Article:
The Valley of Giant Tingle Belles
Up Amongst the Tingle Belles
My sixty eighth birthday started in fine style with an all blue sky, which was welcome after many early spring days of winds and rain. Before Rob and I headed off for the Valley of the Giants (Western Australia’s giant Eucalyptus Tingle Trees that grow to 75 metres) and while standing at the top of Zoonie’s steel stepladder, no doubt uplifted not only physically but also by the beauty of the day and the small fact it was my ‘special’ day, I announced across the puddled boatyard to our friends Peter and her hubby Dave who were working on their super cruiser/racer “Today I am sixty eight and we’re off to explore!”
If they thought I was slightly mad they didn’t show it but instead insisted we go and have a great time.
The same day two years ago we were in the village at Fulanga, Fiji where Mare and Jone, our hosts and Bill, the late chief’s grandson, arranged a lovely day of celebrations culminating in a feast and Kava session that will not be easily forgotten.
This year my day out is surrounded by thoughts of the voyage we have ahead of us that is unique in our circumnavigation in that we may have to sail home, the remaining 17,000 miles with few or no stops, instead of enjoying the Indian Ocean Islands, which brings to light the need for new plans on victualling for many months at sea and researching rounding South Africa into the South Atlantic avoiding the worst of the Agulhas Current as it meets the Southern Ocean area and using or dodging the Low Pressure systems that will be travelling east towards us.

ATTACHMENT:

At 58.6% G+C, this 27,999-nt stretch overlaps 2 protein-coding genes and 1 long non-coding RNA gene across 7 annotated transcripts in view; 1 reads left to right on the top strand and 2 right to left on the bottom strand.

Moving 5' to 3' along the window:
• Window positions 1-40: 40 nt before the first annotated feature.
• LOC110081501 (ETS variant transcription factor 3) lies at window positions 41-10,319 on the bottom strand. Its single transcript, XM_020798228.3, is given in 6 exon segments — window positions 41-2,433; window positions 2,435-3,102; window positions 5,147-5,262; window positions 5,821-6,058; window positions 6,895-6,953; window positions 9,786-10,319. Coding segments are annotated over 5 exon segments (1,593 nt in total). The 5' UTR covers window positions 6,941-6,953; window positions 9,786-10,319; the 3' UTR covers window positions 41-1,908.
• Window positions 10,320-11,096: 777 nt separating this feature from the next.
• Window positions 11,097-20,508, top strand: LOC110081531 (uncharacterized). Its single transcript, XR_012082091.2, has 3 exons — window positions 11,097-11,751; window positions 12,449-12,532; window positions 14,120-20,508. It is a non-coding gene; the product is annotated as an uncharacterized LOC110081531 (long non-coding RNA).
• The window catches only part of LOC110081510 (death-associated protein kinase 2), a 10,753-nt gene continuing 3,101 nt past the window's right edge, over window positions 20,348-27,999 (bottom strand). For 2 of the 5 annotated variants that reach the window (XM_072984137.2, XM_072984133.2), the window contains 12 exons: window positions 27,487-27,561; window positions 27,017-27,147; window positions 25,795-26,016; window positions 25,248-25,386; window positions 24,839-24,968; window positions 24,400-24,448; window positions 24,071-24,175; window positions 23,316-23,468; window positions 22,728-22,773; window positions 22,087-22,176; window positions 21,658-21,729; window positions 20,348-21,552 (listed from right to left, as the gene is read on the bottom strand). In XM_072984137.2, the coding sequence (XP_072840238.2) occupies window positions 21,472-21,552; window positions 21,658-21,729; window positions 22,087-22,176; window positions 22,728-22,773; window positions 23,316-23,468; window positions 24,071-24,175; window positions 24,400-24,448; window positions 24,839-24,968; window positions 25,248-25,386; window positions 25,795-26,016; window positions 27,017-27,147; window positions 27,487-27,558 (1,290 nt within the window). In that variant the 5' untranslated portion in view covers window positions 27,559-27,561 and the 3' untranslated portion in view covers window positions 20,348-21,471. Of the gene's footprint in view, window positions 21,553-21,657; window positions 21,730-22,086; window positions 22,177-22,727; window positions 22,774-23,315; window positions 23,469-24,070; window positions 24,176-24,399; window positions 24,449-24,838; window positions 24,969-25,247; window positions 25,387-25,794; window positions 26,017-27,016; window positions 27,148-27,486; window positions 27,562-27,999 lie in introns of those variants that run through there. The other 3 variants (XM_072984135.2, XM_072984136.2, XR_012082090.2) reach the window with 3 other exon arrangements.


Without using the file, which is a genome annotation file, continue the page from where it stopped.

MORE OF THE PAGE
A day out was much needed.
Walking amongst the giants along the suspended steel pathway that moved gently beneath us, and seeing how prehistoric forest can live on if it’s left alone, helped me start to put the next few months into perspective. Our timing of the voyage is unchanged, we would be leaving Australia at the right time, and sailing around South Africa at the right time too. So that was a good start. I would research other sailors who have done the same journey and see what I could learn from them.
I loved the way the young trees were growing upwards with perfect peaked tops as soon as there was space in the canopy for them; and looking down at the forest floor at the naturally fallen trees wondering how long ago they fell. They can live to over 400 years old, so the fallen ones will provide food and shelter to the forest creatures for around 1200 years making their existence something like 1600 years, providing food and trapping carbon in the most efficient botanical way. One could do the circuit along the 600 metre elevated walk as many times as one wanted. The walkway itself was designed along the lines of two of the forest plants, the strong sharp leaves of the Sword Grass for steel supports and the star-shaped Tassel Flowers that provide the steel viewing platform supports. The entirety elevated so the tender toes of the tingles are not compressed and broken.